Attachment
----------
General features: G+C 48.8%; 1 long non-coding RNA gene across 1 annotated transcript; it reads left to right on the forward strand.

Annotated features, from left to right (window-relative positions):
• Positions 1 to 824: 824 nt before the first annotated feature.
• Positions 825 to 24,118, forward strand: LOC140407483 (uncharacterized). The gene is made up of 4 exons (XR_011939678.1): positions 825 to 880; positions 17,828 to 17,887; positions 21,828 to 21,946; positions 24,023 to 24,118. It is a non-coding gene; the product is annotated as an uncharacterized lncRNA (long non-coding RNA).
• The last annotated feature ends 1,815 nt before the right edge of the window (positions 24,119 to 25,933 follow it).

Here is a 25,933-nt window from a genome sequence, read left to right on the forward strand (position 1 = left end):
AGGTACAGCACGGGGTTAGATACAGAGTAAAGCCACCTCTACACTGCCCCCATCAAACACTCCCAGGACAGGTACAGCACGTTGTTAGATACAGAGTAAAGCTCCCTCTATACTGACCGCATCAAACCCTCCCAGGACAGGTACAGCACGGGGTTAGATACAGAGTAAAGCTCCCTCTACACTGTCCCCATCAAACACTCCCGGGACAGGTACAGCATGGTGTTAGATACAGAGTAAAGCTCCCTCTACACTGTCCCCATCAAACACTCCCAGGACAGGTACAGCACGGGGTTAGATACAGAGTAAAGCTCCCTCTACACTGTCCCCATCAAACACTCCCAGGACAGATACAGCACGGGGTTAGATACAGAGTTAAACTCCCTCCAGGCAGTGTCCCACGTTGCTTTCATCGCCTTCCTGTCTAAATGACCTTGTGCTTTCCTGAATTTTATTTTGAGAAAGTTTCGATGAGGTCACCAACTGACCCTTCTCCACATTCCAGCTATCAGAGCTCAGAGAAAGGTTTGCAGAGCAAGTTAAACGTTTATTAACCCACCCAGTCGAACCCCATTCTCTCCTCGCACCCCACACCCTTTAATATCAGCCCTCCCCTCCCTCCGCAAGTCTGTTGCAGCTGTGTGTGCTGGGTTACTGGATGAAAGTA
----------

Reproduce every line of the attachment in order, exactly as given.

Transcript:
General features: G+C 48.8%; 1 long non-coding RNA gene across 1 annotated transcript; it reads left to right on the forward strand.

Annotated features, from left to right (window-relative positions):
• Positions 1 to 824: 824 nt before the first annotated feature.
• Positions 825 to 24,118, forward strand: LOC140407483 (uncharacterized). The gene is made up of 4 exons (XR_011939678.1): positions 825 to 880; positions 17,828 to 17,887; positions 21,828 to 21,946; positions 24,023 to 24,118. It is a non-coding gene; the product is annotated as an uncharacterized lncRNA (long non-coding RNA).
• The last annotated feature ends 1,815 nt before the right edge of the window (positions 24,119 to 25,933 follow it).

Here is a 25,933-nt window from a genome sequence, read left to right on the forward strand (position 1 = left end):
AGGTACAGCACGGGGTTAGATACAGAGTAAAGCCACCTCTACACTGCCCCCATCAAACACTCCCAGGACAGGTACAGCACGTTGTTAGATACAGAGTAAAGCTCCCTCTATACTGACCGCATCAAACCCTCCCAGGACAGGTACAGCACGGGGTTAGATACAGAGTAAAGCTCCCTCTACACTGTCCCCATCAAACACTCCCGGGACAGGTACAGCATGGTGTTAGATACAGAGTAAAGCTCCCTCTACACTGTCCCCATCAAACACTCCCAGGACAGGTACAGCACGGGGTTAGATACAGAGTAAAGCTCCCTCTACACTGTCCCCATCAAACACTCCCAGGACAGATACAGCACGGGGTTAGATACAGAGTTAAACTCCCTCCAGGCAGTGTCCCACGTTGCTTTCATCGCCTTCCTGTCTAAATGACCTTGTGCTTTCCTGAATTTTATTTTGAGAAAGTTTCGATGAGGTCACCAACTGACCCTTCTCCACATTCCAGCTATCAGAGCTCAGAGAAAGGTTTGCAGAGCAAGTTAAACGTTTATTAACCCACCCAGTCGAACCCCATTCTCTCCTCGCACCCCACACCCTTTAATATCAGCCCTCCCCTCCCTCCGCAAGTCTGTTGCAGCTGTGTGTGCTGGGTTACTGGATGAAAGTA